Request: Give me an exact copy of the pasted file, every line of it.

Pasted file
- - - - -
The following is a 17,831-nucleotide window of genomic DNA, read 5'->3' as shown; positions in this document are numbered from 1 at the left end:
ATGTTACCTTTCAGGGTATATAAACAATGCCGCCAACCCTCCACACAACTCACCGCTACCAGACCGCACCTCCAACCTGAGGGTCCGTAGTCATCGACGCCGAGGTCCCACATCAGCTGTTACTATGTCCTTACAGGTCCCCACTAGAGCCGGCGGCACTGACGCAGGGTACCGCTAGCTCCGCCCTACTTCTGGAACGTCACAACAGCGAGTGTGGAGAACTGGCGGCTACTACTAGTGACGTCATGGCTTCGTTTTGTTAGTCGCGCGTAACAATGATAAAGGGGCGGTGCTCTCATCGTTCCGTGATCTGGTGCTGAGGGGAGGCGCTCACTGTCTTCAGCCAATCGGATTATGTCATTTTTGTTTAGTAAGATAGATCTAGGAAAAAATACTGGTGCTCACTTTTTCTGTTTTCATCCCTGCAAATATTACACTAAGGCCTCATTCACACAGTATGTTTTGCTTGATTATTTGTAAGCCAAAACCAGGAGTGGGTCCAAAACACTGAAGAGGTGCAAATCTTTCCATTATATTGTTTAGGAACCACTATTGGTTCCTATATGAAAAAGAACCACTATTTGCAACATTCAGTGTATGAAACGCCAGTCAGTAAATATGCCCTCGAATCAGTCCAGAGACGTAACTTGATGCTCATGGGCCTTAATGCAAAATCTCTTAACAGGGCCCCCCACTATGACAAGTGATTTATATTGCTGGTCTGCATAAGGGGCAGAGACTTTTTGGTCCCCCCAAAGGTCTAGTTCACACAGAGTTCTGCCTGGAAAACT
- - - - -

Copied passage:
The following is a 17,831-nucleotide window of genomic DNA, read 5'->3' as shown; positions in this document are numbered from 1 at the left end:
ATGTTACCTTTCAGGGTATATAAACAATGCCGCCAACCCTCCACACAACTCACCGCTACCAGACCGCACCTCCAACCTGAGGGTCCGTAGTCATCGACGCCGAGGTCCCACATCAGCTGTTACTATGTCCTTACAGGTCCCCACTAGAGCCGGCGGCACTGACGCAGGGTACCGCTAGCTCCGCCCTACTTCTGGAACGTCACAACAGCGAGTGTGGAGAACTGGCGGCTACTACTAGTGACGTCATGGCTTCGTTTTGTTAGTCGCGCGTAACAATGATAAAGGGGCGGTGCTCTCATCGTTCCGTGATCTGGTGCTGAGGGGAGGCGCTCACTGTCTTCAGCCAATCGGATTATGTCATTTTTGTTTAGTAAGATAGATCTAGGAAAAAATACTGGTGCTCACTTTTTCTGTTTTCATCCCTGCAAATATTACACTAAGGCCTCATTCACACAGTATGTTTTGCTTGATTATTTGTAAGCCAAAACCAGGAGTGGGTCCAAAACACTGAAGAGGTGCAAATCTTTCCATTATATTGTTTAGGAACCACTATTGGTTCCTATATGAAAAAGAACCACTATTTGCAACATTCAGTGTATGAAACGCCAGTCAGTAAATATGCCCTCGAATCAGTCCAGAGACGTAACTTGATGCTCATGGGCCTTAATGCAAAATCTCTTAACAGGGCCCCCCACTATGACAAGTGATTTATATTGCTGGTCTGCATAAGGGGCAGAGACTTTTTGGTCCCCCCAAAGGTCTAGTTCACACAGAGTTCTGCCTGGAAAACT